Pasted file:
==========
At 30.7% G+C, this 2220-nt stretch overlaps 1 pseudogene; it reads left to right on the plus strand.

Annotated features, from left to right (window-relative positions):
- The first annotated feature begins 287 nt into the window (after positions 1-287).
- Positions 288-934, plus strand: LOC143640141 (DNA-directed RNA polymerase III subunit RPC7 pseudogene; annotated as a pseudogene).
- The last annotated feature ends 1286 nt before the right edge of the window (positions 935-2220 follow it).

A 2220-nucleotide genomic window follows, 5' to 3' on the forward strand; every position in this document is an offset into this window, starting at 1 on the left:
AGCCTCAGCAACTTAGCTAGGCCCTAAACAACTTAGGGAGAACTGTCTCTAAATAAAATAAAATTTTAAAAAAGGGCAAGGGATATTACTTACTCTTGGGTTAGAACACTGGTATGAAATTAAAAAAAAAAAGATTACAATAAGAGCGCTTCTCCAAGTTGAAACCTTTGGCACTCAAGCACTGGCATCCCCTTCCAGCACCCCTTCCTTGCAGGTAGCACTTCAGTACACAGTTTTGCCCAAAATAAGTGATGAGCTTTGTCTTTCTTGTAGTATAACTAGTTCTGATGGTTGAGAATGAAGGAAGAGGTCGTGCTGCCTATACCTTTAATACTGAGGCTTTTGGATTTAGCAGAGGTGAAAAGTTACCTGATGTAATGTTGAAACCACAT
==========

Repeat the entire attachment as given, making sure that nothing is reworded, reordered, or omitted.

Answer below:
At 30.7% G+C, this 2220-nt stretch overlaps 1 pseudogene; it reads left to right on the plus strand.

Annotated features, from left to right (window-relative positions):
- The first annotated feature begins 287 nt into the window (after positions 1-287).
- Positions 288-934, plus strand: LOC143640141 (DNA-directed RNA polymerase III subunit RPC7 pseudogene; annotated as a pseudogene).
- The last annotated feature ends 1286 nt before the right edge of the window (positions 935-2220 follow it).

A 2220-nucleotide genomic window follows, 5' to 3' on the forward strand; every position in this document is an offset into this window, starting at 1 on the left:
AGCCTCAGCAACTTAGCTAGGCCCTAAACAACTTAGGGAGAACTGTCTCTAAATAAAATAAAATTTTAAAAAAGGGCAAGGGATATTACTTACTCTTGGGTTAGAACACTGGTATGAAATTAAAAAAAAAAAGATTACAATAAGAGCGCTTCTCCAAGTTGAAACCTTTGGCACTCAAGCACTGGCATCCCCTTCCAGCACCCCTTCCTTGCAGGTAGCACTTCAGTACACAGTTTTGCCCAAAATAAGTGATGAGCTTTGTCTTTCTTGTAGTATAACTAGTTCTGATGGTTGAGAATGAAGGAAGAGGTCGTGCTGCCTATACCTTTAATACTGAGGCTTTTGGATTTAGCAGAGGTGAAAAGTTACCTGATGTAATGTTGAAACCACAT